Bolivia Table of Contents
As revised by the Banzer government, the 1978 Penal Code defined and established military jurisdiction over actions against the security of the state and against military personnel and property. It also established the military court system. The members of the FF.AA. are subject to certain military laws and regulations, which include the special Military Criminal Code and the Code of Criminal Military Procedure. The Military Criminal Code establishes the death penalty for treason in its various forms, including disloyalty and espionage. FF.AA. members who commit criminal acts in the exercise of their specific functions are subject, depending on the nature of the offense, to military tribunals, which include disciplinary tribunals and courts of first instance, courts of appeal, and courts of nullity, without the intervention of the Supreme Tribunal of Military Justice.
Military justice matters are adjudicated by the Permanent Tribunal of Military Justice and, in the highest instance, by the Supreme Tribunal of Military Justice, both of which were headed by generals in the late 1980s. Some military cases may be adjudicated by civilian courts once the defendants have been expelled from the FF.AA. For example, a group of five army officers, headed by the commander of the Seventh Division in Cochabamba, was dishonorably discharged from the army in October 1988 after being caught protecting drug traffickers. Their case was turned over to civilian authorities three months later. In wartime, however, the military court has jurisdiction over the entire territory of the republic. Even in times of peace, territories declared to be military zones fall under military jurisdiction, although in practice the standards of military criminal justice generally have not been applied in trying civilians.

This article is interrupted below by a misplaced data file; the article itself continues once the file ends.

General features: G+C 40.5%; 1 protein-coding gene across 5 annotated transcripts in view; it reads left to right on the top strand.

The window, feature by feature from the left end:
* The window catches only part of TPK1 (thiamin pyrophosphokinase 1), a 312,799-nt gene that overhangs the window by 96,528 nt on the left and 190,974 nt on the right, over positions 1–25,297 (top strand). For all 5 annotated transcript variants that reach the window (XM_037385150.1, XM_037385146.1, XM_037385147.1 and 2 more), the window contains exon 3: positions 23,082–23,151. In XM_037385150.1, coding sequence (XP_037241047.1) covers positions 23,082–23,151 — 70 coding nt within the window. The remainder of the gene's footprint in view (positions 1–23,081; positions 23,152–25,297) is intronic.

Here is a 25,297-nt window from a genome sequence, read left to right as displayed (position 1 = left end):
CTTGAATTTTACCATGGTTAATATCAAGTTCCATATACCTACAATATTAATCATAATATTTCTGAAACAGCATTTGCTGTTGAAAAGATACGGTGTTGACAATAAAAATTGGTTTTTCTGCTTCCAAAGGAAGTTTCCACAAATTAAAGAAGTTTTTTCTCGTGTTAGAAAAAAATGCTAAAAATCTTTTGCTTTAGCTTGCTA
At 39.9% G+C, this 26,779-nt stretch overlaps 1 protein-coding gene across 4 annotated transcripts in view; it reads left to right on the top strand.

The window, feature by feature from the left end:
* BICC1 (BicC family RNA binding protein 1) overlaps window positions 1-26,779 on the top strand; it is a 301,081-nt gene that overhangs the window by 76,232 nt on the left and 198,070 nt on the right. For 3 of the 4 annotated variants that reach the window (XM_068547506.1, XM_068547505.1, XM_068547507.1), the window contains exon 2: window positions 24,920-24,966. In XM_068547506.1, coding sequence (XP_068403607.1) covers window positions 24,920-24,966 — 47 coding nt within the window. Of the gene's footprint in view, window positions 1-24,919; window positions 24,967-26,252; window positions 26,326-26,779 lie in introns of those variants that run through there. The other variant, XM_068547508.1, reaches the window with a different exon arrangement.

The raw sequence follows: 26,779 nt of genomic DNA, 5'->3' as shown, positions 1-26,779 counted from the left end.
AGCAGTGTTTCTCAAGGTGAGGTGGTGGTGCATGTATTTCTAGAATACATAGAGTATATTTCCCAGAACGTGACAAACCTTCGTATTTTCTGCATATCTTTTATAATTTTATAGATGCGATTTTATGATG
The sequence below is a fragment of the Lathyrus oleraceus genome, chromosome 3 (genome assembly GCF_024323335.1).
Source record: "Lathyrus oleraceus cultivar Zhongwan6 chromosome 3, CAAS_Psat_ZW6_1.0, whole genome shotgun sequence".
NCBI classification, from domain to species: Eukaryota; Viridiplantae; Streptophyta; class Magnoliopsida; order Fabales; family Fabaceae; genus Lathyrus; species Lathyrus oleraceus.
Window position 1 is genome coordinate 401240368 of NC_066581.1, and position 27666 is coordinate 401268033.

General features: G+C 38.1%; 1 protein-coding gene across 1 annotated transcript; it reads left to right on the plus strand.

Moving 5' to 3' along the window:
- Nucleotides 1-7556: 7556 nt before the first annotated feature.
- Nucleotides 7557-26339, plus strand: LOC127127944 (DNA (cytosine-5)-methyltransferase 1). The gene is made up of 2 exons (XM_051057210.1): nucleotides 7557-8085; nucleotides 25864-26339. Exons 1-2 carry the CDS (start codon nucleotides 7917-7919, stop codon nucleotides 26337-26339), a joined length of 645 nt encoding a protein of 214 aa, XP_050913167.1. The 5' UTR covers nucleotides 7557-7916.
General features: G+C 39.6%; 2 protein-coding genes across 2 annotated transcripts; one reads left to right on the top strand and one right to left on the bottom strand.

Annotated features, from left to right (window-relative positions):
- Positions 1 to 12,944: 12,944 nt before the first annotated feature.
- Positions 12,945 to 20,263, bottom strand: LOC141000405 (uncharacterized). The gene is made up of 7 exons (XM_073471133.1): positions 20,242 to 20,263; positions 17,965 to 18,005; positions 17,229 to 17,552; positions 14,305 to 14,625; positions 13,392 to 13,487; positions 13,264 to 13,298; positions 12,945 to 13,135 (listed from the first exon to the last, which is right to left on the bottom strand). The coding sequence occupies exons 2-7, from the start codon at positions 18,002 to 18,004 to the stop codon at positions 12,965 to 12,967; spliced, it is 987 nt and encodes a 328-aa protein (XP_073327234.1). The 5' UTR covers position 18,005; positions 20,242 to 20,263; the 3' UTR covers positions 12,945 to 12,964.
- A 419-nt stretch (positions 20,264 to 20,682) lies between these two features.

Data as of December 1989